As we observed national grandparent's day, I used the occasion to interview three older women who are raising their young grandchildren.

In all three cases, the children's father is not in the picture and the mother is unable to raise the child.

The three grandmothers have assumed the role of custodial parent. They are driven by their love for their grandchildren and a desire to give them a loving, stable home.

They made it clear it's often difficult.

Plagued with health problems and racked with pain much of the time, Nancy says she has to push herself to keep going. "Sometimes my body is screaming to lay down but I don't do it until my grandson is in bed," she says.

At 73, Barbara says she sometimes worries about being in her 80s when her two granddaughters are still in their teens.

For Janet, her biggest worries are financial. Unable to work because of a disability and living on Social Security, she finds she "runs out of money before she runs out of month."

But all three say their grandchildren give them so much joy and they don't regret for one second their decision to raise them.

"They give us a grand purpose," says Nancy, making a play on words.

The three women met at the school bus stop and formed a fast friendship. Calling themselves "the Bus Stop Grannies," they give their phone numbers to the young mothers at the bus stop, offering to help when needed. And, they often are.

Sometimes that means giving another child a ride home.

Sometimes it means keeping a child for the day or overnight.

And sometimes it means pitching in to help a family during a crisis.

The Bus Stop Grannies know that changing family structure and job mobility often means a young mother has no family nearby to help her.

"When I was a kid it was common for three generations to live together. That meant a grandmother was always on hand to help. That has changed," Barbara says, "except when circumstances make living together a necessity."

As I sat having breakfast with these women, we reminisced about our own childhoods when generations lived together and helped each other.

Sociologists called it "multigenerational households."

We called it caring about family.

Unless you're a senior citizen, and an older one at that, you might not remember a time when many households in the neighborhood included a grandparent, parents and children.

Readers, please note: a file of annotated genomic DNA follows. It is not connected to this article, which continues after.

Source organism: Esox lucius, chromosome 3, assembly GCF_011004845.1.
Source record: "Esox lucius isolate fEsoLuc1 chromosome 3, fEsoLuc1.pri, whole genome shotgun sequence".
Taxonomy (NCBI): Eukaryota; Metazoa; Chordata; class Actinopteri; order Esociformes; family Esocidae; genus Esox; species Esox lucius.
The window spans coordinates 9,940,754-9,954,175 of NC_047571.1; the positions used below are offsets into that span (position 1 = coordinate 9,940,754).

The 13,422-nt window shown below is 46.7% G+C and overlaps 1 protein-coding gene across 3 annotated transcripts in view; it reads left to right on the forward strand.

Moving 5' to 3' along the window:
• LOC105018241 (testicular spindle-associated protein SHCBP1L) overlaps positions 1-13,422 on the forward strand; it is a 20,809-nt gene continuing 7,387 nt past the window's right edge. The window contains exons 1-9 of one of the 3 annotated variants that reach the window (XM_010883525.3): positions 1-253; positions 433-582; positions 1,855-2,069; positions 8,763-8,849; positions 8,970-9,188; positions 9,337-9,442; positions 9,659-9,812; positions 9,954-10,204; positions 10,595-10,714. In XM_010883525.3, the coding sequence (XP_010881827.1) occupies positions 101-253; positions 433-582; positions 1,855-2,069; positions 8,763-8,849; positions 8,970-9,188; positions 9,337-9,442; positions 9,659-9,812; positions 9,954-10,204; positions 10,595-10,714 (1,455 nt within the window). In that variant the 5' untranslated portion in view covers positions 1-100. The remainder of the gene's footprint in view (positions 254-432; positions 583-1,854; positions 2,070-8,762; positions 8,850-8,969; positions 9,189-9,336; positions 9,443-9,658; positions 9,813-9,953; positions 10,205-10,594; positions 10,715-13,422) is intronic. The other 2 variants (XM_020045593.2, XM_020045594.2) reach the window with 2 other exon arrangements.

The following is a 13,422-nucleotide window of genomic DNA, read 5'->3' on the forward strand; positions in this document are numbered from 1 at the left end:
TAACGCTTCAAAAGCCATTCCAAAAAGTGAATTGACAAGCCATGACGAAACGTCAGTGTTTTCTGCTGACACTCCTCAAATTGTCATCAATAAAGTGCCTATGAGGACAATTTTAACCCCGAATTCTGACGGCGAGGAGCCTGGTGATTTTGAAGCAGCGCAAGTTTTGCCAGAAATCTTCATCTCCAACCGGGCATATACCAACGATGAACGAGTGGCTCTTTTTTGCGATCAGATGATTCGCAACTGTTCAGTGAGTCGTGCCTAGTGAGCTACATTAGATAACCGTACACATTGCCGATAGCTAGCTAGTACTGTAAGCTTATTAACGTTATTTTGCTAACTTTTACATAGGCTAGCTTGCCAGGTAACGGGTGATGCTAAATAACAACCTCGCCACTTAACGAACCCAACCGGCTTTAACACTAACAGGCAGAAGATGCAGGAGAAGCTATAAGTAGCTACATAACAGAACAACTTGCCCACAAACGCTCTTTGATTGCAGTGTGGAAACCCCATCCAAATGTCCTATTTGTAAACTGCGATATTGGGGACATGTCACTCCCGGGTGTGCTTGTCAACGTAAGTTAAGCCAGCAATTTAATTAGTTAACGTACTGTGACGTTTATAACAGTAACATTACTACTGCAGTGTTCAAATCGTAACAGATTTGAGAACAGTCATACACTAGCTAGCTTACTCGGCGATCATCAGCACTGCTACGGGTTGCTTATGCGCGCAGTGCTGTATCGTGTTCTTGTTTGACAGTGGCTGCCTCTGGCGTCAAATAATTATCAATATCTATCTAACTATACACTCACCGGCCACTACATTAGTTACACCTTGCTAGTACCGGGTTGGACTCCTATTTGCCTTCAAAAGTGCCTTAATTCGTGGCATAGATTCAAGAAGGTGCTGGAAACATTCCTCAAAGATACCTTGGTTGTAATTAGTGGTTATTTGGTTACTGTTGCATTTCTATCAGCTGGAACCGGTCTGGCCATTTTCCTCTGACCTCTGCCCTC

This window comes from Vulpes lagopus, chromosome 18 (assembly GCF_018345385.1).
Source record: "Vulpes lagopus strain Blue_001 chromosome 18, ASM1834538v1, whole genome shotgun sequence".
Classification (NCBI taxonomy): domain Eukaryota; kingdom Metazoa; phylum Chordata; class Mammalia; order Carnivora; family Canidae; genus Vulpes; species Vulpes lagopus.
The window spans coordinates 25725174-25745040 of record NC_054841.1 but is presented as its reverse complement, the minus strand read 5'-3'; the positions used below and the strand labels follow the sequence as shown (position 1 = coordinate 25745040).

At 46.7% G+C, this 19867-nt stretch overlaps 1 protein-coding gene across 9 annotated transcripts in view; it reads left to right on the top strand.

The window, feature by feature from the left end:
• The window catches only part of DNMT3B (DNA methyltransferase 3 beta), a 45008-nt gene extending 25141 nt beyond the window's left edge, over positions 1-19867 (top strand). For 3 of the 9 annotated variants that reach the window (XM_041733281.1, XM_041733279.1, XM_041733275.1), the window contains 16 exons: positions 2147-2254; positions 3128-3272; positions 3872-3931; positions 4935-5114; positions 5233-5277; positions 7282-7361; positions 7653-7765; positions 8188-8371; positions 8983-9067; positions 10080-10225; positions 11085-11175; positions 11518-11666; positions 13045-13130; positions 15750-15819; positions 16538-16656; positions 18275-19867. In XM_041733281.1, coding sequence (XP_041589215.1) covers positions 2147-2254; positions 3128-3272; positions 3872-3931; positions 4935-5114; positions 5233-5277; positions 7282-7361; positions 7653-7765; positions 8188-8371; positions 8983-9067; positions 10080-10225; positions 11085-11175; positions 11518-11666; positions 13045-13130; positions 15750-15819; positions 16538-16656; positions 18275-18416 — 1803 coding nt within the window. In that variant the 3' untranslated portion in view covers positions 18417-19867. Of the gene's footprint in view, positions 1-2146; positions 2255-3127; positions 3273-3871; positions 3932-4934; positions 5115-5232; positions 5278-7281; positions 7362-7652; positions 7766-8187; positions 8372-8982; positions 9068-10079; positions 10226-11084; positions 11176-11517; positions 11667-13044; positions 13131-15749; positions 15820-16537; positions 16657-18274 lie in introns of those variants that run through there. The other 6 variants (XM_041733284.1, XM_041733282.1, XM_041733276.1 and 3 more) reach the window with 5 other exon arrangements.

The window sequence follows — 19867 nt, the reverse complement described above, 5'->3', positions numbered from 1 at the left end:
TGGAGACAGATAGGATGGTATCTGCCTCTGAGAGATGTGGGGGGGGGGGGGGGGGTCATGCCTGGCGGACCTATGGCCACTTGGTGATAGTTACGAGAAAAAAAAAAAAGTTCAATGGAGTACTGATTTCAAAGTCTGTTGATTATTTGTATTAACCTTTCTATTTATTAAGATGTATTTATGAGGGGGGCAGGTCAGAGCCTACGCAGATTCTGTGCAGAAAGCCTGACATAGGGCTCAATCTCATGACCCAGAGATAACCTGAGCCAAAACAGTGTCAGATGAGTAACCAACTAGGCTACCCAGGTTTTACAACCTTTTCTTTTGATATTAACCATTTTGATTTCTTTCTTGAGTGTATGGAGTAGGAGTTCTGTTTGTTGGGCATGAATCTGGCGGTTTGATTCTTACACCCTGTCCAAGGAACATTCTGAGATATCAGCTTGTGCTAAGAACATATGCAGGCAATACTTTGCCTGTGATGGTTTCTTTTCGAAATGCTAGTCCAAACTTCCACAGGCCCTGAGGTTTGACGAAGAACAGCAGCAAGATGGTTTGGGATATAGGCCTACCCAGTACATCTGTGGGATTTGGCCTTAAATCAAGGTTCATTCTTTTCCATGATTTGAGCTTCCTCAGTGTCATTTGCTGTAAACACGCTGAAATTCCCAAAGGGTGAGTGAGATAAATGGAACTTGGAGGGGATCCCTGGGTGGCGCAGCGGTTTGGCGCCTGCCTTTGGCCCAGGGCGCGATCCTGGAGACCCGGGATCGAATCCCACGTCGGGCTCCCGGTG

Back then, fewer elderly folks were put into nursing homes. And there was no such thing as Assisted Living facilities.

Each generation assisted the other. A grandmother helped with child care while parents helped their own elderly parents.

I grew up in one of those multigenerational homes. When my grandfather died, my mother moved her mother into our house.

We had a lot of love between us and laughter was inevitable when we sat down to eat together.

But there were many problems, too.

My mother sometimes felt tied down, unable to do something like take a senior citizen bus trip with her friends. But there was no way she was going to see her mother go to a nursing home.

Although she had four sisters, my grandmother's care mostly fell on my mother– unless there was an emergency. My aunts could always be counted on to rally round when a family crisis came.

I remember several times growing up when my aunts provided a needed haven for my family.

When we moved "back home" to the coal regions from the Philadelphia area, my Aunt Mary took us in until my parents could buy a house. That meant adding four extra people to her small three-bedroom-home where the only bathroom was in the basement.

When I watch HGTV and see a young couple saying they "need" four bedrooms and three baths, I sometimes think back to that small house with one bathroom where we all thrived together.

Here's my theory: Through the years, our homes have gotten bigger but our hearts have gotten smaller. Our bathrooms have expanded and so have our "needs."

We say we need more space.

We need more closets.

We need a bigger home.

We need more privacy.

I wonder how many people today would be willing to share their home with extended family like my aunts did.

Years later, when my mother left my father, she had two young children and no place to go.

Again, another aunt stepped in, adding us to her small home. Aunt Rose had her teenage son sleep on a sofa so that my mom, my brother and I could squeeze into his bedroom.

I remember those days as being filled with so much love and laughter. My cousin never complained when he had to give up his bedroom.

For the year that we stayed there, we were wrapped in a blanket of family caring.

I knew then and continued to know with every passing year that "family" is a sacred word.

It brings its own comfort and its own joys. It also brings its own obligations.

Family means being there for each other, regardless of circumstances.

It means supporting each other through tough times.

It means making personal sacrifices when circumstances demand it of us.

And yes, sometimes it means raising grandkids when we are well beyond our parenting years.